Chicken Adventures and Building Beds…Again

I’ve got a post already queued up for Thursday and I don’t really want to push this one off until next week, so have an extra post this week. And it would appear I have a lot to say…who knew?

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Last week, the babies had their first outdoor, out of the run adventure (please excuse the mess). They’re still not all that confident about being out of the house, but they seemed to think scratching around all the way outside was fun…for about 30 minutes. The first time. The last couple of times I’ve tried to let them out, they come out of the run for about 10 minutes and then hurry back to the house. I’m hoping this is an age thing (they’re still really young) or an availability of food thing (there’s not really anything growing right now). The temperature has been significantly lower than it was the first time they went out too, which probably has an impact.

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The other news that I thought I might as well share while I’m writing a post is that we redesigned the beds on the driveway yet again. Seems to be another post I didn’t write (building them the first time). Remember I said Michael Judd was at the conference this year, talking about swales? Tony and I didn’t agree about the design for them in the front yard, but our idea for this part of the yard was pretty much the same, so we thought we’d start here and see how things went. Between Judd’s presentation and his book (we bought a copy while we were there), we built the A-frame for finding/measuring the slope and got to work.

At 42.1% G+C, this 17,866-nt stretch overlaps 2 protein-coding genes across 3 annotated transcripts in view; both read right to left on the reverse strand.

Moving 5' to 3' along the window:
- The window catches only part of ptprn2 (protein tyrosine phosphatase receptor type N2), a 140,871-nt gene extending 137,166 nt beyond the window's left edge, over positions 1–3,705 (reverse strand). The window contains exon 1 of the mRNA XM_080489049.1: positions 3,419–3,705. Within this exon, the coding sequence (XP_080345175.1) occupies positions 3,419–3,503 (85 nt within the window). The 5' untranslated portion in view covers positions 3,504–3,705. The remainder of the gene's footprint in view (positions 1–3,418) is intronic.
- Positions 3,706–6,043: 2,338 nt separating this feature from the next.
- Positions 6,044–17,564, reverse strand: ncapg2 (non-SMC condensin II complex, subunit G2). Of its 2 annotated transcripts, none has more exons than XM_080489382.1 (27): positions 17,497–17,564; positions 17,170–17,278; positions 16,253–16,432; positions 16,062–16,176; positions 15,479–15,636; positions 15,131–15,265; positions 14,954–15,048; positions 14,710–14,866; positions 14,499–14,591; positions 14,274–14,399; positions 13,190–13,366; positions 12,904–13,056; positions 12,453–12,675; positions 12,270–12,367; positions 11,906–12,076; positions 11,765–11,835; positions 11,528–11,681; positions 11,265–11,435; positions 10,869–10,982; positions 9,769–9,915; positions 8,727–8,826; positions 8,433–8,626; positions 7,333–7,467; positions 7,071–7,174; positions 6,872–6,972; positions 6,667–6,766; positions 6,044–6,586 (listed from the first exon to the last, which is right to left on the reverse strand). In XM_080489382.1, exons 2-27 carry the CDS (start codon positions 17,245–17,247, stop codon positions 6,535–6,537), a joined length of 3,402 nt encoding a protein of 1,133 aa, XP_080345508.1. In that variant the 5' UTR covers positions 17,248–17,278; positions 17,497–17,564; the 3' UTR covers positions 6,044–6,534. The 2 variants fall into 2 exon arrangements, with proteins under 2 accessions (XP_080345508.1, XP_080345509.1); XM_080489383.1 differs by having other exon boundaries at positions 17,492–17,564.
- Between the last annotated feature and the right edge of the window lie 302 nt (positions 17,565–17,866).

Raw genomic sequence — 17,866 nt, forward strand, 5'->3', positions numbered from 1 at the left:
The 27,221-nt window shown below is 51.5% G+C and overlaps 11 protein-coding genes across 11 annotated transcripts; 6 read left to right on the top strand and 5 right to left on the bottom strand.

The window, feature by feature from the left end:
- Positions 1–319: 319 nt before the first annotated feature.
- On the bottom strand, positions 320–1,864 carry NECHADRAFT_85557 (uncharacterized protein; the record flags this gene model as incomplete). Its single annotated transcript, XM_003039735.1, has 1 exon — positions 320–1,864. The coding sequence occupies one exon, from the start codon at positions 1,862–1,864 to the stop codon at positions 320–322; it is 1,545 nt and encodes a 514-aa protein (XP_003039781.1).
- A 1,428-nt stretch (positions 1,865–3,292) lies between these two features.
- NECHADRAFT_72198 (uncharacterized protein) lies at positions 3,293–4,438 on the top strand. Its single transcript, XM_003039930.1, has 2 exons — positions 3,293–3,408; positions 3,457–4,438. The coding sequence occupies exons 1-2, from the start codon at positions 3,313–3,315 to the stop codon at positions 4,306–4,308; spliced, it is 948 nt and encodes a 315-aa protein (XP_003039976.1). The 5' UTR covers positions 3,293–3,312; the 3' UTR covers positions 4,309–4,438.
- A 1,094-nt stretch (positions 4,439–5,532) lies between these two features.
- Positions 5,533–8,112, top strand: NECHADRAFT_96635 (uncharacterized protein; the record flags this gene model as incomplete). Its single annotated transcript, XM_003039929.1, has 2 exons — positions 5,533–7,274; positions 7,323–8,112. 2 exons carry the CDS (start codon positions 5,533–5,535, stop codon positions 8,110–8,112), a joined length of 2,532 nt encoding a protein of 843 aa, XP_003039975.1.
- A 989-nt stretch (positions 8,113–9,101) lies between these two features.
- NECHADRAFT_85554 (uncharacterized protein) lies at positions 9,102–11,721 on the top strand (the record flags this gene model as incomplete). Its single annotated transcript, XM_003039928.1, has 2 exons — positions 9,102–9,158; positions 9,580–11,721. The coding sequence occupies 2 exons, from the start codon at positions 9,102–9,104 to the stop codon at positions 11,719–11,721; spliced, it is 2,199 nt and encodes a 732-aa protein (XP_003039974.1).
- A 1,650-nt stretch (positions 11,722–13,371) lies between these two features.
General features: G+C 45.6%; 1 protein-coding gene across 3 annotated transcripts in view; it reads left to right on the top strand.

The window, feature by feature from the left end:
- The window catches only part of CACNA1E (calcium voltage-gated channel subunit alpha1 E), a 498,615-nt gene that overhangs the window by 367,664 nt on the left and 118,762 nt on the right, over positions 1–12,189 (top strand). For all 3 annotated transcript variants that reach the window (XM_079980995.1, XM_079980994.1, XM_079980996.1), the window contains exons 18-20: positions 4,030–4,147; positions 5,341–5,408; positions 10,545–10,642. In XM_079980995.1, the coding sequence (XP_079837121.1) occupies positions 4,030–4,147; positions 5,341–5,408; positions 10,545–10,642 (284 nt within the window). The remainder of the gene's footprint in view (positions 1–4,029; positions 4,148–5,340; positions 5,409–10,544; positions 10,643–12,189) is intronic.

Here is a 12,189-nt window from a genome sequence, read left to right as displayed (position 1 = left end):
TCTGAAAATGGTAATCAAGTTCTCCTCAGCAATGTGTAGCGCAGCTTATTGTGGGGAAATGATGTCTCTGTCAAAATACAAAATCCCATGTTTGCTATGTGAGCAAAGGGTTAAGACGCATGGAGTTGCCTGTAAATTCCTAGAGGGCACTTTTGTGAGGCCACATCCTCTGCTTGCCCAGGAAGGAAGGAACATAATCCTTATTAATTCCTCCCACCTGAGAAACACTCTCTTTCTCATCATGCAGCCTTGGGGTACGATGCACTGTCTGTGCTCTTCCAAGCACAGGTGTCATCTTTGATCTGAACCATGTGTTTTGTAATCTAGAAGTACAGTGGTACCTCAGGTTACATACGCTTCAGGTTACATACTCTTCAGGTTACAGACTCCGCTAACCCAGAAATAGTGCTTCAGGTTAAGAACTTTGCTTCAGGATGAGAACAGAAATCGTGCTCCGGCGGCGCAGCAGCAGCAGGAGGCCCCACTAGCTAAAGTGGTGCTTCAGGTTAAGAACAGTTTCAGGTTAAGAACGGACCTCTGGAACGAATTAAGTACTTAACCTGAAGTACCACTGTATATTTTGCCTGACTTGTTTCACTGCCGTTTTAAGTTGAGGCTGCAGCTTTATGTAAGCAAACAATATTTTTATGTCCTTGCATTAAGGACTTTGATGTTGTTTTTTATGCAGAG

To summarize, there are ditches between the beds. The dirt from those ditches is tossed onto the beds to raise them and the ditches are filled with mulch. That mulch is the path to walk on and he claims that in 18 months, that mulch is ready to be used as compost (dug out and tossed on the beds). He’s a permaculture guy, so he likes to put mushrooms in the compost to get more production out. As an aside, “permaculture” means a lot of things, so there’s no good single summary, but his focus for the talks I attended was “stacking functions”…putting more production in one space, as long as it’s complimentary. Back to mushrooms: they are not only edible, but also help the mulch decompose. We didn’t inoculate the mulch with spawn for two reasons:

  • the mulch we used was too old (he said no older than 6 months, ideally…ours was 12-24 months old)
  • we don’t have spawn